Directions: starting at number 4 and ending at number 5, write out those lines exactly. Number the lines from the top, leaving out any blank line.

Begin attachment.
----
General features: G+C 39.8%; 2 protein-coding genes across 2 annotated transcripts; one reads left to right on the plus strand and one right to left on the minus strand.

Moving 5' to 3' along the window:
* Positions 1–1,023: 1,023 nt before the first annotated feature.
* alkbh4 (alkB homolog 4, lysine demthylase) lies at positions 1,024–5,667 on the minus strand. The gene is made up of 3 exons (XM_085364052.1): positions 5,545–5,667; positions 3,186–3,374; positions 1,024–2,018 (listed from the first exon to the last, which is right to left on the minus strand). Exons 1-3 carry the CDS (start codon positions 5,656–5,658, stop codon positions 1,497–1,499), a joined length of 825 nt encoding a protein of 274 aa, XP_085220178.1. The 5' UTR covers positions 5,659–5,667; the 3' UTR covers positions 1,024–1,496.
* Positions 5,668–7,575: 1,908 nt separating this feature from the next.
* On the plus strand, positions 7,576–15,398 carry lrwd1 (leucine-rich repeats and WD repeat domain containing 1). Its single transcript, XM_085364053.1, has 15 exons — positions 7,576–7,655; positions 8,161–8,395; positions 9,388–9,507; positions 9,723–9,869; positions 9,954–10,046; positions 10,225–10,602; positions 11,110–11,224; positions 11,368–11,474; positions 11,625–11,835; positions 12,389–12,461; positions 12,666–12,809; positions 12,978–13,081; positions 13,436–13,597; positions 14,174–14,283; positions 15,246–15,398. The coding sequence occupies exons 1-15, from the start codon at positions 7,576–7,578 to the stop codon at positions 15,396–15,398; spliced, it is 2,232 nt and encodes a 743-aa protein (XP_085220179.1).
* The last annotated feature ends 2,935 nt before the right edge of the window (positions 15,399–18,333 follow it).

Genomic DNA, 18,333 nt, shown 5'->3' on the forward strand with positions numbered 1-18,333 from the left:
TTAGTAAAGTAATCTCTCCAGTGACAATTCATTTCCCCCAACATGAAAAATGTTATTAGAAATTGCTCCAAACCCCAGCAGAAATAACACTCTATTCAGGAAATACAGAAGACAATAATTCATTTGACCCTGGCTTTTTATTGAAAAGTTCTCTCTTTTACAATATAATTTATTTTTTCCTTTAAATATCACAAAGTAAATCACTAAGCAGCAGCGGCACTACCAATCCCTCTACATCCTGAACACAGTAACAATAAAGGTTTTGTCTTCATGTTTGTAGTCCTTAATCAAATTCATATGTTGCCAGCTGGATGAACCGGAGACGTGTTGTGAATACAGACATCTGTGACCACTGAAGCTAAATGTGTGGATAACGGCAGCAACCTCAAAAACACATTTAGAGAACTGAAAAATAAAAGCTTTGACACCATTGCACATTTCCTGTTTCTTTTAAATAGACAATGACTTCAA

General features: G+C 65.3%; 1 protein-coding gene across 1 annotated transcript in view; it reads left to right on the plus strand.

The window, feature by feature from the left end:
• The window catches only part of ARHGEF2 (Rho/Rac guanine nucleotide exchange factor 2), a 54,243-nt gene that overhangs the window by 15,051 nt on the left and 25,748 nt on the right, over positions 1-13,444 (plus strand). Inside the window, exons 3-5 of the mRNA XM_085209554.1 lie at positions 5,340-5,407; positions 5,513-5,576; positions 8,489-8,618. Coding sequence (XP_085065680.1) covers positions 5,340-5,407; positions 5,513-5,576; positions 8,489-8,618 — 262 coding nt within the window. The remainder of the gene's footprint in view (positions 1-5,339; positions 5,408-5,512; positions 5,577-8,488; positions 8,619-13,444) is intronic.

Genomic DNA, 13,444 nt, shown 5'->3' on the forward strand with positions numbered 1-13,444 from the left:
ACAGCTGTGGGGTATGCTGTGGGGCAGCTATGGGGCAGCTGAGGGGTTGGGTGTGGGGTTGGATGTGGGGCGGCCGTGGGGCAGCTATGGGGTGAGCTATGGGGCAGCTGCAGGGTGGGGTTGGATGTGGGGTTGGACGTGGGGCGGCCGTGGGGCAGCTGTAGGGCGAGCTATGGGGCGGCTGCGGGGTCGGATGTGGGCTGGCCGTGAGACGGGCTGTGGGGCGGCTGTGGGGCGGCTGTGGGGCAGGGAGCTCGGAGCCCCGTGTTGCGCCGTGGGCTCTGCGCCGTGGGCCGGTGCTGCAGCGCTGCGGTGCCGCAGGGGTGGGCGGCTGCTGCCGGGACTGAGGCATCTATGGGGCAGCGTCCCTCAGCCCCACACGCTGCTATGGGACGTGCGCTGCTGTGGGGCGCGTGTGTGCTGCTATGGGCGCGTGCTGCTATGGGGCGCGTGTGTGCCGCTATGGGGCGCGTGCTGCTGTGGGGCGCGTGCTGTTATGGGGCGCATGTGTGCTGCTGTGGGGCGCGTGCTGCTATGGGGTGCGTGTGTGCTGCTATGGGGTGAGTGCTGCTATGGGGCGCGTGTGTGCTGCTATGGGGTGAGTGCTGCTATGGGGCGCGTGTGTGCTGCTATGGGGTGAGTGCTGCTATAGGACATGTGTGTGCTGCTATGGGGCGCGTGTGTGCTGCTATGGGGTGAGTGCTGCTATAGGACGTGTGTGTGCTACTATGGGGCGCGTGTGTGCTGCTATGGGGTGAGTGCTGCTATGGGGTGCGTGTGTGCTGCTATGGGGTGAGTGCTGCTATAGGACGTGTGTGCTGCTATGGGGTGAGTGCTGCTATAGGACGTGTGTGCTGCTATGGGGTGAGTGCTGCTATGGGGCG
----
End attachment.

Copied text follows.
* alkbh4 (alkB homolog 4, lysine demthylase) lies at positions 1,024–5,667 on the minus strand. The gene is made up of 3 exons (XM_085364052.1): positions 5,545–5,667; positions 3,186–3,374; positions 1,024–2,018 (listed from the first exon to the last, which is right to left on the minus strand). Exons 1-3 carry the CDS (start codon positions 5,656–5,658, stop codon positions 1,497–1,499), a joined length of 825 nt encoding a protein of 274 aa, XP_085220178.1. The 5' UTR covers positions 5,659–5,667; the 3' UTR covers positions 1,024–1,496.
* Positions 5,668–7,575: 1,908 nt separating this feature from the next.